Usually, Fourier Transform in mathematica is supplied by y data only, like the famous Sin[x] transform example. What if my data is a list of {x,Sin[x]}? and x has units (for example, nm)? I would expect to see a spectrum with the correct units as frequencies. How can I achieve this?

Data1 = Table[Sin[x], {x, 0, 2*Pi, 2*Pi/1000}];
ListPlot[Abs[Fourier[Data1]], PlotRange -> All, Joined -> True]

and you see the plot doesn't make much sense. Although i have 2 peaks, their frequencies are not specified. I actually couldn't know which is + frequency and which is - frequency. In deed, i can not make much sense of this plot except for it has peaks.

Data2 = Table[{x, Sin[x]}, {x, 0, 2*Pi, 2*Pi/1000}];
ListPlot[Abs[Fourier[Data2]], PlotRange -> All, Joined -> True]

I would expect this to recover the x-axis information. But it doesn't . So what should I do if I wanted to know, for example, the peaks in the plot has a meaningful x axis, corresponding to , 2\Pi for example


  • $\begingroup$ See the Frequency identification example on the Fourier[] doc page $\endgroup$ Commented Dec 18, 2014 at 21:42
  • $\begingroup$ I didn't find it helpful.. And still it can not transform with real data (ones having x axis) $\endgroup$
    – bboczeng
    Commented Dec 18, 2014 at 21:56
  • $\begingroup$ to compare, origin labs can handle it extremely well. $\endgroup$
    – bboczeng
    Commented Dec 18, 2014 at 21:57
  • $\begingroup$ You might find the answer here useful to understand what the DFT is doing. mathematica.stackexchange.com/q/33574/1783 $\endgroup$
    – bill s
    Commented Dec 18, 2014 at 21:58
  • $\begingroup$ Is this any improvement? Fourier[data1, FourierParameters -> {0, 2*Pi/1000}] $\endgroup$ Commented Dec 18, 2014 at 22:03

1 Answer 1


If you look up ListPlot you will see that it uses point number for the x - axis. You have to make the frequency axis. Your question is a little muddled because you talk about time and frequency but the units you suggest are nm which I take to be nano meters. If you are working with length in one domain then when transformed you are in units of reciprocal length or wave number. I will continue with time to frequency transformation. The increment in the frequency domain is given by the sample rate divided by the number of points. The sample rate is the reciprocal of the time step. The frequency spectrum starts at zero and continues to the sample rate less one increment. Here is one way to make your frequency axis.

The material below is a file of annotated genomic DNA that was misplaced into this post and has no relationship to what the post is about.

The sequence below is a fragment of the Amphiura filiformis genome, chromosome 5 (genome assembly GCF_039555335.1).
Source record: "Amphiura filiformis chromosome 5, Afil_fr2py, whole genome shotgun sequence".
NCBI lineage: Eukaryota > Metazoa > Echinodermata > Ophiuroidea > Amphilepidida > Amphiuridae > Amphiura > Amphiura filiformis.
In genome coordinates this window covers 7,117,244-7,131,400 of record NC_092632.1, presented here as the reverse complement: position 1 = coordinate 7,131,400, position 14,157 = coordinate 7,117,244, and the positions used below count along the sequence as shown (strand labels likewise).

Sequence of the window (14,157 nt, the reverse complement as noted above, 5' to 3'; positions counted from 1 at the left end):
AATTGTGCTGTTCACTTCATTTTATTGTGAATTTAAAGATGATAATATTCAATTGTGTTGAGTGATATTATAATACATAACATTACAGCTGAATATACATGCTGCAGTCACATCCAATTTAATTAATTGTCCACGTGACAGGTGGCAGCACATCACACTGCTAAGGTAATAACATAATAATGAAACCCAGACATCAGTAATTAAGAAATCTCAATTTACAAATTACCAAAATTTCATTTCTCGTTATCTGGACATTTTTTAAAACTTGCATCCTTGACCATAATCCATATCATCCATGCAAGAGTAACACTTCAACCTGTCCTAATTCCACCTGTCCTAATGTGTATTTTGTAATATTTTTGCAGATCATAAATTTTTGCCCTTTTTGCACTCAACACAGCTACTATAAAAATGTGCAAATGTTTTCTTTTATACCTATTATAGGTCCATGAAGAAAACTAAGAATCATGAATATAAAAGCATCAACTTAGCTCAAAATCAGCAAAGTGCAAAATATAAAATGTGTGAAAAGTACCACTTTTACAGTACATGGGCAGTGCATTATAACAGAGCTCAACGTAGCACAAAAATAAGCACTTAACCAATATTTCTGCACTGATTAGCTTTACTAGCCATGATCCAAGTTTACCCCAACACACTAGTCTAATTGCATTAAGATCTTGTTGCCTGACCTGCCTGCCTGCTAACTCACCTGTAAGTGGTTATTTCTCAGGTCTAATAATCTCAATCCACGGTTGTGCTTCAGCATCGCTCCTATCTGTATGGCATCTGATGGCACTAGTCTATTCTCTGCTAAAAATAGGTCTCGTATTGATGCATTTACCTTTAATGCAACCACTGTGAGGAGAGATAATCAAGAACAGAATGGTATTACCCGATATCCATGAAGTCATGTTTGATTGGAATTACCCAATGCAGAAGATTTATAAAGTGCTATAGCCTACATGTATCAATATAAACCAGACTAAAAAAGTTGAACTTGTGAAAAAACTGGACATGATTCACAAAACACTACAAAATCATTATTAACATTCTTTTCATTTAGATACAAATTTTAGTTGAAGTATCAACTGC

sr = 1000./(2 Pi);  (* sample rate*)
inc = sr/Length[Data1]; (* increment *)
freq = Table[f, {f, 0, sr - inc, inc}];

Now you can plot your data

ListPlot[Transpose[{freq, Abs[Fourier[Data1]]}], PlotRange -> All, 
 Joined -> True]

Mathematica graphics

Your sample rate is small compared to the frequency so your data is concentrated near the origin. Expanding the plot shows that your peak is at the second point.

ListPlot[Transpose[{freq, Abs[Fourier[Data1]]}], 
 PlotRange -> {{0, 1}, All}, Joined -> True]

Mathematica graphics

I suggest you write a Module if you whish to calculate the frequency axis automatically.

Further comments

  1. Your sine wave has a period of 2 Pi hence a frequency of 1/(2 Pi) = 0.159155.
  2. The data is sampled in the time domain and consequently periodic in the frequency domain. You have got one period in the frequency domain. This could be remapped to be negative then positive frequencies with zero in the middle. However, it is traditional in Fourier analysis to start at zero and keep going rather than give negative then positive frequencies. You get a positive and negative frequency (hence two peaks) for each frequency in the time domain.
  • 1
    $\begingroup$ thx. so what does this peak mean? its x-axis means something smaller than 0.2 I thought it has a frequency of 2Pi or 1 (depending on the units) $\endgroup$
    – bboczeng
    Commented Dec 18, 2014 at 22:59
  • $\begingroup$ also, it has two peaks. What is the other peak? I think this DFT has some problem that it can not resolve the 0 in the frequency domain. Compare with what Orgin Labs can do. $\endgroup$
    – bboczeng
    Commented Dec 18, 2014 at 23:00
  • $\begingroup$ The Fourier transform in Mathematica is correct and the same as used everywhere. If you plot your time history you will find it has approximately one cycle and thus appears at the second point in the frequency domain. The first point is the mean value. If you had a time history with 10 cycles it would appear at the 11th point. And with 100 cycles it appears at the 101th point. This is basic Fourier analysis and off topic. Two peaks is also normal. Drop the second half of the spectrum if you don't want thi $\endgroup$
    – Hugh
    Commented Dec 19, 2014 at 22:40

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